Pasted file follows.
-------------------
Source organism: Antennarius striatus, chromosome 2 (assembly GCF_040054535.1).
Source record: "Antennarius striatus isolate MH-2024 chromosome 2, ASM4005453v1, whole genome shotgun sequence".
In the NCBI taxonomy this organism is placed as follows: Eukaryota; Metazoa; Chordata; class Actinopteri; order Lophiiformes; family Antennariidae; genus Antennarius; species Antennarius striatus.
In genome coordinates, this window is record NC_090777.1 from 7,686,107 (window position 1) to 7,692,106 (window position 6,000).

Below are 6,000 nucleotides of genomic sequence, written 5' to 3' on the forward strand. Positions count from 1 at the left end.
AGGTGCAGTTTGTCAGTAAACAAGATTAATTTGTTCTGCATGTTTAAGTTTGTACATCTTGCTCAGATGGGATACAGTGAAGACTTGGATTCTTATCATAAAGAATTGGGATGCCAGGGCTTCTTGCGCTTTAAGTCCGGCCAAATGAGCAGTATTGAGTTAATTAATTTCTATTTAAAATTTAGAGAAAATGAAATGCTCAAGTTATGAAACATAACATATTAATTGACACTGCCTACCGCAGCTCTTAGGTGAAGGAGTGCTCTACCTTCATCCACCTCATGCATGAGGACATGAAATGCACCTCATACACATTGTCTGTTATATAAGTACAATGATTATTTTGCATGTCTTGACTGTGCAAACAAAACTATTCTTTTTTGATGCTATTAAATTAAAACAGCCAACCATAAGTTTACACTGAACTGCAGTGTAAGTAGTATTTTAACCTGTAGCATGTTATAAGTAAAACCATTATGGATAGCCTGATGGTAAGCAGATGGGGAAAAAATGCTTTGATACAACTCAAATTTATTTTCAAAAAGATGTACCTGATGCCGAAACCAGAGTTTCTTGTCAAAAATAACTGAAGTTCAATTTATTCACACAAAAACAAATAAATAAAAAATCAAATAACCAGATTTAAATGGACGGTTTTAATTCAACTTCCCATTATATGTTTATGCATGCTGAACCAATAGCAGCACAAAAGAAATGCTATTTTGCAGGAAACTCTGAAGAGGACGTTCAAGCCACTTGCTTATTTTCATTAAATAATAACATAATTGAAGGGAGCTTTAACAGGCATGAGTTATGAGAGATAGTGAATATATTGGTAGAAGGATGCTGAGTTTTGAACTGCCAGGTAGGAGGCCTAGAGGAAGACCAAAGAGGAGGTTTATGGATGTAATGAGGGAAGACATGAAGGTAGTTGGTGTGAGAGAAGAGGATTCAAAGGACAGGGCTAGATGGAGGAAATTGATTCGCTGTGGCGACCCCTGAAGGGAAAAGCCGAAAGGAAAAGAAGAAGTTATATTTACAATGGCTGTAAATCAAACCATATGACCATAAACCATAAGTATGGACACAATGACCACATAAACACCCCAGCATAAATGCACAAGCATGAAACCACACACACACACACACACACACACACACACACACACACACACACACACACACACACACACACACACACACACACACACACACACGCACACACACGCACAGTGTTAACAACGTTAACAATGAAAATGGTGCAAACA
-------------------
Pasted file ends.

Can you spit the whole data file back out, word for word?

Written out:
Source organism: Antennarius striatus, chromosome 2 (assembly GCF_040054535.1).
Source record: "Antennarius striatus isolate MH-2024 chromosome 2, ASM4005453v1, whole genome shotgun sequence".
In the NCBI taxonomy this organism is placed as follows: Eukaryota; Metazoa; Chordata; class Actinopteri; order Lophiiformes; family Antennariidae; genus Antennarius; species Antennarius striatus.
In genome coordinates, this window is record NC_090777.1 from 7,686,107 (window position 1) to 7,692,106 (window position 6,000).

Below are 6,000 nucleotides of genomic sequence, written 5' to 3' on the forward strand. Positions count from 1 at the left end.
AGGTGCAGTTTGTCAGTAAACAAGATTAATTTGTTCTGCATGTTTAAGTTTGTACATCTTGCTCAGATGGGATACAGTGAAGACTTGGATTCTTATCATAAAGAATTGGGATGCCAGGGCTTCTTGCGCTTTAAGTCCGGCCAAATGAGCAGTATTGAGTTAATTAATTTCTATTTAAAATTTAGAGAAAATGAAATGCTCAAGTTATGAAACATAACATATTAATTGACACTGCCTACCGCAGCTCTTAGGTGAAGGAGTGCTCTACCTTCATCCACCTCATGCATGAGGACATGAAATGCACCTCATACACATTGTCTGTTATATAAGTACAATGATTATTTTGCATGTCTTGACTGTGCAAACAAAACTATTCTTTTTTGATGCTATTAAATTAAAACAGCCAACCATAAGTTTACACTGAACTGCAGTGTAAGTAGTATTTTAACCTGTAGCATGTTATAAGTAAAACCATTATGGATAGCCTGATGGTAAGCAGATGGGGAAAAAATGCTTTGATACAACTCAAATTTATTTTCAAAAAGATGTACCTGATGCCGAAACCAGAGTTTCTTGTCAAAAATAACTGAAGTTCAATTTATTCACACAAAAACAAATAAATAAAAAATCAAATAACCAGATTTAAATGGACGGTTTTAATTCAACTTCCCATTATATGTTTATGCATGCTGAACCAATAGCAGCACAAAAGAAATGCTATTTTGCAGGAAACTCTGAAGAGGACGTTCAAGCCACTTGCTTATTTTCATTAAATAATAACATAATTGAAGGGAGCTTTAACAGGCATGAGTTATGAGAGATAGTGAATATATTGGTAGAAGGATGCTGAGTTTTGAACTGCCAGGTAGGAGGCCTAGAGGAAGACCAAAGAGGAGGTTTATGGATGTAATGAGGGAAGACATGAAGGTAGTTGGTGTGAGAGAAGAGGATTCAAAGGACAGGGCTAGATGGAGGAAATTGATTCGCTGTGGCGACCCCTGAAGGGAAAAGCCGAAAGGAAAAGAAGAAGTTATATTTACAATGGCTGTAAATCAAACCATATGACCATAAACCATAAGTATGGACACAATGACCACATAAACACCCCAGCATAAATGCACAAGCATGAAACCACACACACACACACACACACACACACACACACACACACACACACACACACACACACACACACACACACACACACACACACACACGCACACACACGCACAGTGTTAACAACGTTAACAATGAAAATGGTGCAAACA